When someone calls and has a bankruptcy related question, what they are really seeking is a bankruptcy lawyer. It can be a very simple question such as where is your office located or it can be a very complex question such as how does Chapter 11 differ from Chapter 13? In any event, what I try to do is answer the question to the best of my ability. If it is something that cannot be easily answered over the telephone, then I will invite the person to come to the office for an initial consultation. If I don’t know the answer immediately, I have the ability to research the law on the topic at hand.
Most of the advice that I give out is dealing with bankruptcy basics. People want to know whether or not they qualify. They then want to know the cost. Most people will qualify for debt relief under either Chapter 7 or Chapter 13 of the bankruptcy code. In rare instances, the debtor will not fall within the filing requirements of either chapter. In those cases, the debtor can explore non-bankruptcy alternatives. Those include working out installment, payment plans or simply avoiding collection efforts.
I often caution against someone who thinks it’s easy to file bankruptcy yourself and avoid the expense of a lawyer. In most cases, the debtor will not be able to handle the filing without a skilled attorney. The laws have changed and way it was done 10 years ago is not how it is done today. In fact, many attorneys who used to file bankruptcy cases are no longer practicing bankruptcy. They simply were not able to keep up with the changes to the law. In the Northern District of Illinois, there is a great disparity between the decisions of the judges. What may work in one judge’s courtroom may not work in the adjacent courtroom.
When someone is thinking of claiming bankruptcy, I invite them in for an initial consultation. I also advise that he or she view several of the lengthy videos on my website. There is so much information out there if someone is willing to take the time and investigate. I have a thirty minute video on Chapter 7 bankruptcy and a 30 minute video on Chapter 7 filing. I find that an informed client is better than an uninformed client. It makes the entire process easier on both parties if there is a general understanding of what is to come. The best advice I can give is to seek help from an attorney who is an authority on the subject. I have made helping people file for bankruptcy my life’s work.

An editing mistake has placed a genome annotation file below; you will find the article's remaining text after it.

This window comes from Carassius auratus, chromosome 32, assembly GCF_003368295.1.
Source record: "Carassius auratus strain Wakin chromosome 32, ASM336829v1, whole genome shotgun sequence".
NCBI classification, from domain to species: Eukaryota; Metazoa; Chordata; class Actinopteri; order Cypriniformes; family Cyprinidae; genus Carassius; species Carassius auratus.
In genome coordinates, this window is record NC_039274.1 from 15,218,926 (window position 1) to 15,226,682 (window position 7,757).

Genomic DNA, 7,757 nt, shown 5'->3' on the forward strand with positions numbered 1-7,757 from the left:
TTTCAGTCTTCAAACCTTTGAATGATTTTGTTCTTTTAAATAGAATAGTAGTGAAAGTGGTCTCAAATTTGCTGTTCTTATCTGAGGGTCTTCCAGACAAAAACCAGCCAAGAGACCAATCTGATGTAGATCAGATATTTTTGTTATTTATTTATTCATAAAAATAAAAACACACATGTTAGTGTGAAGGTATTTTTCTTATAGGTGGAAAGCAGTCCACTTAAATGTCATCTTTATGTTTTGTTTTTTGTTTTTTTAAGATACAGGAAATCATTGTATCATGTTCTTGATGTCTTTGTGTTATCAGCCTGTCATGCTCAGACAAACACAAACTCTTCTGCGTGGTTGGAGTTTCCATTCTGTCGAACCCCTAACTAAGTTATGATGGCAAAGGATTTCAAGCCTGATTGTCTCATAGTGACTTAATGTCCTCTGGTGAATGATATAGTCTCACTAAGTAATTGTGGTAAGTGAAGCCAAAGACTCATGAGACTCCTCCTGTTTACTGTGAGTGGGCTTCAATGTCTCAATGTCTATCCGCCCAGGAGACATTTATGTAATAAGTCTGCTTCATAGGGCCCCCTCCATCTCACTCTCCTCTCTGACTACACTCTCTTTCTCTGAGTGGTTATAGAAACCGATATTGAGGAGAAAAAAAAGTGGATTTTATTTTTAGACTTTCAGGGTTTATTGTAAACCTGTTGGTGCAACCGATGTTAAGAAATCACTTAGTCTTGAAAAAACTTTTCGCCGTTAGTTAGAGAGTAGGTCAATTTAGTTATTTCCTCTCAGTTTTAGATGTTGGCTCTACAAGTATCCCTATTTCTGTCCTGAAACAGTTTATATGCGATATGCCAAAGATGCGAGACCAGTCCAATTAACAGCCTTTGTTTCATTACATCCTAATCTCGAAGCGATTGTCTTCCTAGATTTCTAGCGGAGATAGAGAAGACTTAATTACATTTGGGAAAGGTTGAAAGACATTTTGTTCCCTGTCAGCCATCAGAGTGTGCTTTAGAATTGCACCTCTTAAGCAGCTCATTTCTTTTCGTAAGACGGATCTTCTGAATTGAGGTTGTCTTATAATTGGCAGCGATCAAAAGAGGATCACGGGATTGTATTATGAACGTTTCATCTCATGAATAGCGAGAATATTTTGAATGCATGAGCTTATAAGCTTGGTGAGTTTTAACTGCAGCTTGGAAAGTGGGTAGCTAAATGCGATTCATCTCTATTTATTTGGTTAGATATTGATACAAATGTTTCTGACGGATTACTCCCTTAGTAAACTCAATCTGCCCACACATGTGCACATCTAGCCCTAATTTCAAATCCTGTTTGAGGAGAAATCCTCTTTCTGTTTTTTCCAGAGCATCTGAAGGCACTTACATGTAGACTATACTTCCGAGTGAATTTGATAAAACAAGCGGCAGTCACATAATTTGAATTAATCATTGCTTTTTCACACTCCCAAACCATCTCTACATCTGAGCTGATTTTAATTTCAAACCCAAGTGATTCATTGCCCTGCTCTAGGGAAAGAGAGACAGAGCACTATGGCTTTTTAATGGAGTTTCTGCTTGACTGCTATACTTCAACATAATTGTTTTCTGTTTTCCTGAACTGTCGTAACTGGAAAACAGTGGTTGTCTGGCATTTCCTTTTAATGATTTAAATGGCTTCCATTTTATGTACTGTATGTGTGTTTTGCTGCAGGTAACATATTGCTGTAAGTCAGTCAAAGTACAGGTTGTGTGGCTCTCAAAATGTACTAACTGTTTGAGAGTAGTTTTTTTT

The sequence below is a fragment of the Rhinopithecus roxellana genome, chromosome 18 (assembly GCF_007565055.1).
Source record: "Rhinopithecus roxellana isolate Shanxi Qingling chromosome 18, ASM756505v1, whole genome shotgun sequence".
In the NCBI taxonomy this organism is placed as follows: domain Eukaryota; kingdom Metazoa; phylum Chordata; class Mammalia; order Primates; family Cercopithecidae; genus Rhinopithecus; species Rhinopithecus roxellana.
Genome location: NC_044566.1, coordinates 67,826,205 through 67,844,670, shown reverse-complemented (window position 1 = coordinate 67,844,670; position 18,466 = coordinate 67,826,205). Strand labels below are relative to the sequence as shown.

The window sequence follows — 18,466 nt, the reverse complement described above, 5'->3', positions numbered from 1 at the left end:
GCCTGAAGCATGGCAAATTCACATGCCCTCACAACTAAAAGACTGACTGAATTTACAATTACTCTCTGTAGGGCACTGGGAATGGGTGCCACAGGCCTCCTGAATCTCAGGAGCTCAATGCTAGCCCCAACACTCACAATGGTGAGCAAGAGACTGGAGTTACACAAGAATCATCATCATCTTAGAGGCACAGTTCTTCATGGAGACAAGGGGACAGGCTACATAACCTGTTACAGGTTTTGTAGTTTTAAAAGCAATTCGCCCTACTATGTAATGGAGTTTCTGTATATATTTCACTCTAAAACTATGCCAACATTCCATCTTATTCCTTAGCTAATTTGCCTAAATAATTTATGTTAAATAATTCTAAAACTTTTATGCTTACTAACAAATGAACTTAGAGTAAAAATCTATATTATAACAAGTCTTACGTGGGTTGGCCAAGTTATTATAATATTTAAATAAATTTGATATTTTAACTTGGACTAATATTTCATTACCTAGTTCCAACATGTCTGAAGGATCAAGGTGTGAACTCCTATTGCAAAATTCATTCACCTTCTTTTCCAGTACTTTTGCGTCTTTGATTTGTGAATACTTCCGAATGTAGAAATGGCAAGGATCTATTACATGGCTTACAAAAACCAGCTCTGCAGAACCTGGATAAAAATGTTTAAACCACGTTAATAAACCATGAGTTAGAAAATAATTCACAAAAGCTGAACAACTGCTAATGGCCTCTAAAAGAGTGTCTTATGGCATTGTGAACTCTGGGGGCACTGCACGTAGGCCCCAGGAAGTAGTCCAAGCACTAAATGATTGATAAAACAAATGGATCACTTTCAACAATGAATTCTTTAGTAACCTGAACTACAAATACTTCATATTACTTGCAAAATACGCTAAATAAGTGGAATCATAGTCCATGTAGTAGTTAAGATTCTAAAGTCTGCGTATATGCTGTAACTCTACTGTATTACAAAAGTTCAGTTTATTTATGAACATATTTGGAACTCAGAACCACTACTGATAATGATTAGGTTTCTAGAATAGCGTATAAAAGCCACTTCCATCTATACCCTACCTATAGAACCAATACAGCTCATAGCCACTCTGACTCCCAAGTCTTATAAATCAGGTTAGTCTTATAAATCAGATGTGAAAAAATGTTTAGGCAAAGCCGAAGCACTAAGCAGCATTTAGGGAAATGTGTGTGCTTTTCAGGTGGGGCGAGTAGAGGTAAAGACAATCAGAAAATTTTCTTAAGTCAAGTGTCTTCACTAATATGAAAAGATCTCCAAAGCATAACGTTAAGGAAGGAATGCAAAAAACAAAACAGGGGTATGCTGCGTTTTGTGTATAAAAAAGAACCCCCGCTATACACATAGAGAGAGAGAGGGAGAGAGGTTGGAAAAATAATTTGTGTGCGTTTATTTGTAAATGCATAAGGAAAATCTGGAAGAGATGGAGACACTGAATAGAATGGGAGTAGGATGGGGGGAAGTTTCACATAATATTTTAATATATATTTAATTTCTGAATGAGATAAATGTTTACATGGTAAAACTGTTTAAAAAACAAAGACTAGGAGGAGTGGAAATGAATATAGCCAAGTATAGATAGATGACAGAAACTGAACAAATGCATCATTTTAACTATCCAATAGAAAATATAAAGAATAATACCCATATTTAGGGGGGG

File Chapter 7 Bankruptcy
Of course you do not want to file Chapter 7 bankruptcy. Everyone would first like to explore the alternatives. But just what are those alternatives and are they are good for your situation? The answer is as varied as the number of folks that are in debt. Do you have any assets that can be attached? Do you have any wages that can be garnished? Are you being harassed by creditors for payment of certain debts? If any of those answers are yes, then you may be subject to filing for bankruptcy at some point. The trick would be to get out of debt and yet, not have to file, correct?
That is the promise that many television advertising campaigns seem to tout. If you have more than ten thousand dollars of debt, we can help you. But can they really help you? In my experience, most debt settlement attempts fail and they do so with drastic results. I have had clients who were in debt settlement payment plans for years only to get sued by another creditor. In some cases, the balance did not get reduced accordingly and they lost money to the company itself. In other situations, the debt settlement company wound up claiming bankruptcy. Experience shows that many of the non-bankruptcy options are just not powerful enough.
You could try to do it alone. You could call your creditors and attempt to make an arrangement. The worst that they can say is no, we want more from you than that. Be careful however, that you do not give up too much information. Any information that you give can be used in an effort to collect on the debt. If you give your employer’s information for example, you may be seeing a wage garnishment coming down the pike. Whatever you do, please don’t file bankruptcy yourself. You have no clue how difficult it is to get a case processed correctly.
Lastly, if your non-bankruptcy options just do not seem to be working, then consider the services of a Chapter 7 bankruptcy attorney. The attorney will know your best options under the U.S. Bankruptcy Code. It may be a Chapter 7 or it may be a Chapter 13. You will not have to make the legal decision. You will only have to make the decision to file if you feel that after receiving all of the information that it is in your best interest to file. No one can or should force you to file for bankruptcy relief.